So we have to fix these problems by ourselves – and luckily, Felix is a talented electrician and mechanic! The camera is repaired first: The problem was loose wiring on the back of the display screen. Dismantling it, locating the problem, working out a solution, implementing that solution, and putting the screen back together takes a full evening, but at least we can turn around safely again.


The waste-water tank is next: First, we realize that it does empty under acceleration – we empty the tank by driving forward and backward over the same spot again and again. A more permanent solution is found when Felix unscrews the long waste-water tailpipe while Kay and me are at an interview – now the tank empties fine again! As for the smell, our quick-fix solution is just to put a plug into the shower drain – a few days later, more lasting relief comes through Corega tabs. The tabs clear the tank of the bacteria that had made it their home, and soon the smell is gone.

The engine error message on startup remains, but it causes no further problems and does not come up at every engine start. Since we are already pressed for time, we choose to ignore it for now, and start our big drive East. “Drive”, in this case, is an exaggeration, and “crawl” would be a better word – there seems to be a continuous, never-ending traffic jam towards Siberia. Three days later, we are only 650 km from Red Square!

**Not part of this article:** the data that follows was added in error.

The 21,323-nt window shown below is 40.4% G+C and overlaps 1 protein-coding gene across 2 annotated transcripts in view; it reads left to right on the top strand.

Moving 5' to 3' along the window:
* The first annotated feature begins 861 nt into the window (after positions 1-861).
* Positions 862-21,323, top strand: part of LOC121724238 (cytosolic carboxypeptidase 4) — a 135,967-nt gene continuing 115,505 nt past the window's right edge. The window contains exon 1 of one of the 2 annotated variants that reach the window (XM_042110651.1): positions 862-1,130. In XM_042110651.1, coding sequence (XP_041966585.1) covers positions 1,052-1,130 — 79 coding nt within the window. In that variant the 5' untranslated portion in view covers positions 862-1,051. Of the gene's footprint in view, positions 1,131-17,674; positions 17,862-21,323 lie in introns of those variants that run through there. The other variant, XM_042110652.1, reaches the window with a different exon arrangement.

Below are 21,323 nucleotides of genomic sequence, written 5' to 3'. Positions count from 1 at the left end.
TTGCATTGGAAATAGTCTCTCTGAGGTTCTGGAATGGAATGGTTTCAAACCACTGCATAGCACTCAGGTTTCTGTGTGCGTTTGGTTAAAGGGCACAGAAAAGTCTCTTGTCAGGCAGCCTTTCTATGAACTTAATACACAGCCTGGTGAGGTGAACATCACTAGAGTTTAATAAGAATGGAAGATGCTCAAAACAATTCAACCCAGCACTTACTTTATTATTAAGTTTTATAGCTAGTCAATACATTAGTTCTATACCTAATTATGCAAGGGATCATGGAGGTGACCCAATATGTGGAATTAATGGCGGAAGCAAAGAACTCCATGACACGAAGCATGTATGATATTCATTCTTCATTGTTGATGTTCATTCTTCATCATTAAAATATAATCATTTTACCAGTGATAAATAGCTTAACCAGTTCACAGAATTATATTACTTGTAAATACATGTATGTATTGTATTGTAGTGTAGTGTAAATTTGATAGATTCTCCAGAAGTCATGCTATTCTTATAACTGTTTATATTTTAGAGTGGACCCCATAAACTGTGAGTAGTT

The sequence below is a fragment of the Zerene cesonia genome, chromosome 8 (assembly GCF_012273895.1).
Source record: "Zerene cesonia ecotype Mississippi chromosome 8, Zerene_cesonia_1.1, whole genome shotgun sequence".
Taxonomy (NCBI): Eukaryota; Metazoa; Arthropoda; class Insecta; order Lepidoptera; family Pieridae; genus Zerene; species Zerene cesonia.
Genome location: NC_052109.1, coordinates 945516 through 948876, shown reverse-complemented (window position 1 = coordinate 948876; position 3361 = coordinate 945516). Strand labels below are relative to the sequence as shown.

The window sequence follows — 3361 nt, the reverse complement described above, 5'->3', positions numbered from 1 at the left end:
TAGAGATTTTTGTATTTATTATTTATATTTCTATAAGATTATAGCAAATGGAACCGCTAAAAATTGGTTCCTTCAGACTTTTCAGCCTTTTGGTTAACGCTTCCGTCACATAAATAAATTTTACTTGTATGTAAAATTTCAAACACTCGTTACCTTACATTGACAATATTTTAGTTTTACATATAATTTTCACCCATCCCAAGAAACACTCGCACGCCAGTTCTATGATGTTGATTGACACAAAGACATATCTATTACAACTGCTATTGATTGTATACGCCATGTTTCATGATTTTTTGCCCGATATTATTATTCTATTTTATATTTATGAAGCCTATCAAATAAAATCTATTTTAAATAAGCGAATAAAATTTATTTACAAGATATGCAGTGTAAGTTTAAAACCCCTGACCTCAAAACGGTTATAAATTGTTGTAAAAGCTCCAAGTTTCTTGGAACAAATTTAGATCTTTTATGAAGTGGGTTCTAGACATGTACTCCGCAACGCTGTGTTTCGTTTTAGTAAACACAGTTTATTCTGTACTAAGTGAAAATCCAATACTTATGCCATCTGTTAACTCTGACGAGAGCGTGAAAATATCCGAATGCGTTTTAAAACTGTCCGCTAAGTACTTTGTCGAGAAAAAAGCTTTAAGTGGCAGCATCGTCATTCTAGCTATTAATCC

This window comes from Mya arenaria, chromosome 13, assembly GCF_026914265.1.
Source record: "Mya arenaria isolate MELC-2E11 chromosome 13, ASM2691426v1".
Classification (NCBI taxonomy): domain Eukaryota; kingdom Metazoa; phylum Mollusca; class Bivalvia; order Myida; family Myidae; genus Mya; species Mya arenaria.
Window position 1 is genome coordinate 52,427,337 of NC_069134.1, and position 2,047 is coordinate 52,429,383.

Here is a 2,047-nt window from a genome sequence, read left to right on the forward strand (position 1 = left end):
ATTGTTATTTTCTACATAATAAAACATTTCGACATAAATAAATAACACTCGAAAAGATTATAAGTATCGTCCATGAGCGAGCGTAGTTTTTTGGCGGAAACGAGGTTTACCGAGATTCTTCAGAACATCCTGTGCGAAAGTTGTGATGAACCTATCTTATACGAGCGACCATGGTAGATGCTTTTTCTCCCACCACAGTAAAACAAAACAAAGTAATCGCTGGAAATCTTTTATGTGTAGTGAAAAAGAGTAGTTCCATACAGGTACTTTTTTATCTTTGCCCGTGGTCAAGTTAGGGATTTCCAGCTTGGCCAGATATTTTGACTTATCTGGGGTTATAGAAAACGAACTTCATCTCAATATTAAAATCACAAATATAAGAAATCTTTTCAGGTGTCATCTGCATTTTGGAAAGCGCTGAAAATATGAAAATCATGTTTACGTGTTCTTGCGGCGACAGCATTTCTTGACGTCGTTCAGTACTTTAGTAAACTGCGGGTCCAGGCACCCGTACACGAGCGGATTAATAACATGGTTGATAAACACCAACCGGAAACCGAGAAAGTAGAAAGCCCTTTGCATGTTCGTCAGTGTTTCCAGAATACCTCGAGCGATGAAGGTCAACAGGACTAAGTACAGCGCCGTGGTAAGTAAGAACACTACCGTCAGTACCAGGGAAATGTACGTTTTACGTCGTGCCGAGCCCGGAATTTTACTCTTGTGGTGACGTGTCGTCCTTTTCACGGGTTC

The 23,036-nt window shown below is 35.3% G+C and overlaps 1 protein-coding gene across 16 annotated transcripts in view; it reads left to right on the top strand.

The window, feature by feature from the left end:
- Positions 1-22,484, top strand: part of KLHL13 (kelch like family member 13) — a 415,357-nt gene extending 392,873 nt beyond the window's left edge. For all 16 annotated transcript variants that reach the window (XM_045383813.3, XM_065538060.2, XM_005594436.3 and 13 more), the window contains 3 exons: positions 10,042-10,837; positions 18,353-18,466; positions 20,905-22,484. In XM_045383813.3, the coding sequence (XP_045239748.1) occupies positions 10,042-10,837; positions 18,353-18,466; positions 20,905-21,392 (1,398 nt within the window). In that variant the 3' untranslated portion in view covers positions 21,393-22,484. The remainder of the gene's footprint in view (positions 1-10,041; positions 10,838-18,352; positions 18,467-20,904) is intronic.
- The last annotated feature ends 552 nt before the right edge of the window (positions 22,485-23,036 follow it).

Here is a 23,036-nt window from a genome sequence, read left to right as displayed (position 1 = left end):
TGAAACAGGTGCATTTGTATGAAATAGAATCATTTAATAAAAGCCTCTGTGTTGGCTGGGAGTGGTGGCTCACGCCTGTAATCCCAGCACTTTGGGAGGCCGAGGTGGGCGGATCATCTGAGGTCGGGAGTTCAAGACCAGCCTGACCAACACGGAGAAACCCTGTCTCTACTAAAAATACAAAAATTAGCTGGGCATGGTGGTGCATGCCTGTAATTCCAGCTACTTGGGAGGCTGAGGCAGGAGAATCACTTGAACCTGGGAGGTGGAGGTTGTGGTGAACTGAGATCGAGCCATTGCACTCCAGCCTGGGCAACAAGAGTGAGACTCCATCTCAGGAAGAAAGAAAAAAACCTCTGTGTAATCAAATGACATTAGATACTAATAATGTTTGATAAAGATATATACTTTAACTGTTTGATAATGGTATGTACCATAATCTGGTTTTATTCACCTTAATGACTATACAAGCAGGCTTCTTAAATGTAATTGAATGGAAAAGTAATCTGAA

Near Kazan, we are still driving late on a Saturday evening, when, at around 10 p.m., engine power suddenly drops, and a red warning light starts to blink. We barely manage to reach the next hilltop, then pull over to a nearby petrol station. Consulting the manual and the internet gives some clues: It’s the engine error message the computer indicated earlier and that we’ve not yet taken care of. It can no longer be ignored: The Editourmobil needs professional assistance from an Iveco service partner!

Now, where to find one, in the middle of Russia? According to our service manual, the next service partner is located in Miass – more than one thousand km further east, and not even on our route to Yekaterinburg. That’s pretty far away, yet looks like our best option. We call international Iveco service, but the assistant on the phone tells us there’s no cooperation with local Russian service stations, and he cannot help us. Exhausted and frustrated, we decide to spend the night where we are, and hope for a better Sunday.